When another driver does something stupid or dangerous my expressions, though mild, come quickly. Injustice or abuse produces a stronger reaction in most of us. So, have you ever wondered why Jesus said so little at His trials?
Faced with false accusers at the high priest’s house Jesus kept silent.1 His answers to Pilate were short and simple.2 Herod heard a disappointing silence.3 Through all the scourging, mockery, and crucifixion Jesus had little to say. Could it be that He had something else on His mind? The writer of Hebrews explains it:
Fixing our eyes on Jesus, the author and perfecter of faith, who for the joy set before Him endured the cross, despising the shame, and has sat down at the right hand of the throne of God. (Hebrews 12:2)
This verse follows a long section about faith heroes. Jesus is held up as the author and perfecter (or beginner and completer) of faith. He is our prime example; we are urged to copy His faith. Knowing how Jesus exercised faith is essential. And it is important to recognize that faith is not theoretical; it does not stop at what we know or have experienced. Faith seems always linked to some kind of test or choice: Will we align with what God says even though it costs us something? Jesus faced the ultimate test with the highest price—shameful, unjust, agonizing death.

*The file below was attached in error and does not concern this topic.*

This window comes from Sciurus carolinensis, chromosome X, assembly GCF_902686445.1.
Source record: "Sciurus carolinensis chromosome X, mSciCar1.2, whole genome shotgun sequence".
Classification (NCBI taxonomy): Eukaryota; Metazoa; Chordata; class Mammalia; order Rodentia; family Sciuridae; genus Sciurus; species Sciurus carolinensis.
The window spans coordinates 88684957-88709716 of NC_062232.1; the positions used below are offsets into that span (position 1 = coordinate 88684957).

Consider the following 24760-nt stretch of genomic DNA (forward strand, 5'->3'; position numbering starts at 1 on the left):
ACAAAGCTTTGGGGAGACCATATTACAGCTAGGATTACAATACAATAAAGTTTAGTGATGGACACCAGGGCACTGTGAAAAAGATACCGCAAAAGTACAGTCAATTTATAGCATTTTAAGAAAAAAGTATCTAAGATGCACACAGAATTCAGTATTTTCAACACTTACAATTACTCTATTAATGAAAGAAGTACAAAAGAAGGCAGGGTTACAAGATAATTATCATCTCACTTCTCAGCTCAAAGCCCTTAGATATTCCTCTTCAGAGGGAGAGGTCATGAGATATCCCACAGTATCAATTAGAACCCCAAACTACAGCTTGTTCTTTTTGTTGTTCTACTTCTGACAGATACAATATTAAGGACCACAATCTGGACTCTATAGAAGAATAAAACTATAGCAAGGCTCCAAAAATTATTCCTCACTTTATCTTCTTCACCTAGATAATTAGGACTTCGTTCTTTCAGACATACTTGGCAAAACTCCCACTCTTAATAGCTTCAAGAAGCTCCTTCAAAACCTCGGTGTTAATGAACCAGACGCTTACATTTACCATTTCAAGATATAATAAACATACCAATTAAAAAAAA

Most of us would immediately fight back or try to dodge. Justified punishment is one thing, but undeserved accusations must surely be countered by a defensive explanation. What is the point of suffering unnecessarily? But Jesus endured it.
We’re also told that He despised4 the shame of it. The Greek word can also mean “think little of”. Some sort of cost-benefit analysis was going on in Jesus’ mind. He was weighing the joy set before Him against the price of the shame and pain. Compared to the joy, the cross was nothing to fight against. Compared to the joy, His human life and dignity were not worth preserving.
Jesus could be relatively silent like a sheep led to slaughter because self-defense would have distracted Him from focusing on that joy. It is easy for us to rail against injustice, curse our enemies, groan and complain at pain, argue with God to end a travesty or to restore lost peace and happiness. But silence is submission. Silence allows us to focus on the One who can be trusted with our unseen and seemingly impossible future.
So what joy did Jesus see ahead? We probably will not know clearly until we follow Him over that same horizon of obedience to the Father’s will regardless of the cost to us. But we do know that Jesus now sits with God. The presence of heavenly Father is most precious. It’s promised to us too. God dwells with those who love Him and keep His word (John 14:23). I am sure that Jesus also glimpsed resurrection life for Himself and those who follow Him. It’s life in a whole new dimension; life unlimited by time or worldly concerns; life as part of the King’s family, empowered to do His will.
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